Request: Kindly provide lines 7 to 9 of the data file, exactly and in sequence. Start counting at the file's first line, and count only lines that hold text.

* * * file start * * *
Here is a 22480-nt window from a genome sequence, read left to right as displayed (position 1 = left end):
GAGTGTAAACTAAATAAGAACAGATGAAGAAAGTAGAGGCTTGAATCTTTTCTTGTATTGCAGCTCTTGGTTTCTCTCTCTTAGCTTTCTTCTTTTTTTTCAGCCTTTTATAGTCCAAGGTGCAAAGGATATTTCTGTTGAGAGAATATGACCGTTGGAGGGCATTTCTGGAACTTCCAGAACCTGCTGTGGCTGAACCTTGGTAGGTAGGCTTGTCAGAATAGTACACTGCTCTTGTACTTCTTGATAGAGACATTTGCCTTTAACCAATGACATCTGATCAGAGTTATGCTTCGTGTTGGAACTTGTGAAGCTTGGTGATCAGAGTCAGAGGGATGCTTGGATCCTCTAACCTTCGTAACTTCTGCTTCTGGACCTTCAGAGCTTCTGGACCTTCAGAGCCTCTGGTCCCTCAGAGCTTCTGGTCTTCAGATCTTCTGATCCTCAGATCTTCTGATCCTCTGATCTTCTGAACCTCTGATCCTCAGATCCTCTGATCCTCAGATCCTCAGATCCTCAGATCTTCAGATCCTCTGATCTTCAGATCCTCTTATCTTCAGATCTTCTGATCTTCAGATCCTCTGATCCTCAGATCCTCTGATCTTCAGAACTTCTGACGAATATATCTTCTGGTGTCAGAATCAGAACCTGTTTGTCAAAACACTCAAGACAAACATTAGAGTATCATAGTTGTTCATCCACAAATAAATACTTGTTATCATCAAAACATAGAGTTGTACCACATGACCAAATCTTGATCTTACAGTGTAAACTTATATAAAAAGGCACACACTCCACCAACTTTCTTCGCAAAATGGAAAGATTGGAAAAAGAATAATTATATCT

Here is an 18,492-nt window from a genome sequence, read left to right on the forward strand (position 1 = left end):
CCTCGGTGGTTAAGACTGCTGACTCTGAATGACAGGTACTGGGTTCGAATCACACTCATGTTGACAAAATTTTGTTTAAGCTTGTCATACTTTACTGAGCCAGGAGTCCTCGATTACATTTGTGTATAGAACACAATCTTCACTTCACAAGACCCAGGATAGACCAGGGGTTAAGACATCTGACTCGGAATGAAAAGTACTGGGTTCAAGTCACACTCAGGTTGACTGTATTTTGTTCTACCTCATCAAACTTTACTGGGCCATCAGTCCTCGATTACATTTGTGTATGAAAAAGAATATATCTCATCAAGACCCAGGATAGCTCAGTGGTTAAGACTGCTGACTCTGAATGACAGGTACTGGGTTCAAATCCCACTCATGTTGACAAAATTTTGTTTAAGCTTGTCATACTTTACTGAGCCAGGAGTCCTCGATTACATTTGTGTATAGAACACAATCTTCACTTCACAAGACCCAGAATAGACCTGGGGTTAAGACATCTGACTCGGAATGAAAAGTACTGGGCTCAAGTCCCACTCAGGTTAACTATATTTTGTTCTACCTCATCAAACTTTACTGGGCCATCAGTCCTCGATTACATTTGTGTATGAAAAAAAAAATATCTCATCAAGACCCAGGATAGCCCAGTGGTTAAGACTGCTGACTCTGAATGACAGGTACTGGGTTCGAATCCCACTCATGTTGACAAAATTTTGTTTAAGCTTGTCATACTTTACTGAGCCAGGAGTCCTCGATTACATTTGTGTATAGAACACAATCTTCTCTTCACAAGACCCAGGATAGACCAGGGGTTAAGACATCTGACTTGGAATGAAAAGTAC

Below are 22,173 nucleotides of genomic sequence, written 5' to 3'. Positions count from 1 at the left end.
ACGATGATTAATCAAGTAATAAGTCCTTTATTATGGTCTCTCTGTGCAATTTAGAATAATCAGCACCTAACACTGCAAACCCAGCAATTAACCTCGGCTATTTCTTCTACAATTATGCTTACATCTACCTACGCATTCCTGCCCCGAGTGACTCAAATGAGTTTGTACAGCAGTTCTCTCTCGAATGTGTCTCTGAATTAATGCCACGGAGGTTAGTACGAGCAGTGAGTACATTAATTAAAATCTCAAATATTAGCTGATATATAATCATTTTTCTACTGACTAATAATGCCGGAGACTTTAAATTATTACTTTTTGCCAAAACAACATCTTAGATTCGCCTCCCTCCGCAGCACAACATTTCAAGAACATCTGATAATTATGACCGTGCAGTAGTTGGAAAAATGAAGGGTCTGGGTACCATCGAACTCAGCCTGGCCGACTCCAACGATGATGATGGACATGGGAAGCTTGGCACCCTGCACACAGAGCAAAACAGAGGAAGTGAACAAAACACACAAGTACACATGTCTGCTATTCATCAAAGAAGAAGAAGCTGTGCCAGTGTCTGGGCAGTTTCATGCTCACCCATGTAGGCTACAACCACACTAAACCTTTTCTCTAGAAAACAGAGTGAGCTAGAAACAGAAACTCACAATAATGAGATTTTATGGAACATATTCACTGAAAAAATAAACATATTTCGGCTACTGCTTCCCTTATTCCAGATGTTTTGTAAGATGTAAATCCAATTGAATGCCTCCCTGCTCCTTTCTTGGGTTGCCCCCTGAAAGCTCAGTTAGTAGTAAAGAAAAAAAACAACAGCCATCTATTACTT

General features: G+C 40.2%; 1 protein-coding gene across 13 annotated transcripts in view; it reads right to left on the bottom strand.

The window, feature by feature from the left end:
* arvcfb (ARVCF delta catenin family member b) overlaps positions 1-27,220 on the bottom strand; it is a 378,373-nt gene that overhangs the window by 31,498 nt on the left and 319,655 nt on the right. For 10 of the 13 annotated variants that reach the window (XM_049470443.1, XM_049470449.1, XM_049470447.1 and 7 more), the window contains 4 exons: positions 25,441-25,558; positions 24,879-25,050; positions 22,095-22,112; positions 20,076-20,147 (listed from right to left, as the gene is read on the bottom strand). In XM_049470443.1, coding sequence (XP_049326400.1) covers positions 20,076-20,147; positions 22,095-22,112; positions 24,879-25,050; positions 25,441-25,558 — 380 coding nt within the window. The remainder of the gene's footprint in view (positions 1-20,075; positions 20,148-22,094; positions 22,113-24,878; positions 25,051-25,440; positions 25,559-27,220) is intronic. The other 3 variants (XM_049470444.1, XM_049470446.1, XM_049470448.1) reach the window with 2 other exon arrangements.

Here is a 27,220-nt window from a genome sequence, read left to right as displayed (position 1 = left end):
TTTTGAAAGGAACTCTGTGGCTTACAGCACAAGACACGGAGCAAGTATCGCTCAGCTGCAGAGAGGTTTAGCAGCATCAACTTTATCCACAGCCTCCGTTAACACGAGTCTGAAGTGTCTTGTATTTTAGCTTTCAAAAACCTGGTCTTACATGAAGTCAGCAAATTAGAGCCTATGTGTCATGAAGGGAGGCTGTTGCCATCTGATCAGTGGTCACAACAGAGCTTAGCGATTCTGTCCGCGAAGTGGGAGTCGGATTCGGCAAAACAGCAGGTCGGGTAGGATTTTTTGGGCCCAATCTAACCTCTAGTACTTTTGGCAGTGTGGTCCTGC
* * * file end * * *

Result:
General features: G+C 40.2%; 1 protein-coding gene across 13 annotated transcripts in view; it reads right to left on the bottom strand.

The window, feature by feature from the left end:
* arvcfb (ARVCF delta catenin family member b) overlaps positions 1-27,220 on the bottom strand; it is a 378,373-nt gene that overhangs the window by 31,498 nt on the left and 319,655 nt on the right. For 10 of the 13 annotated variants that reach the window (XM_049470443.1, XM_049470449.1, XM_049470447.1 and 7 more), the window contains 4 exons: positions 25,441-25,558; positions 24,879-25,050; positions 22,095-22,112; positions 20,076-20,147 (listed from right to left, as the gene is read on the bottom strand). In XM_049470443.1, coding sequence (XP_049326400.1) covers positions 20,076-20,147; positions 22,095-22,112; positions 24,879-25,050; positions 25,441-25,558 — 380 coding nt within the window. The remainder of the gene's footprint in view (positions 1-20,075; positions 20,148-22,094; positions 22,113-24,878; positions 25,051-25,440; positions 25,559-27,220) is intronic. The other 3 variants (XM_049470444.1, XM_049470446.1, XM_049470448.1) reach the window with 2 other exon arrangements.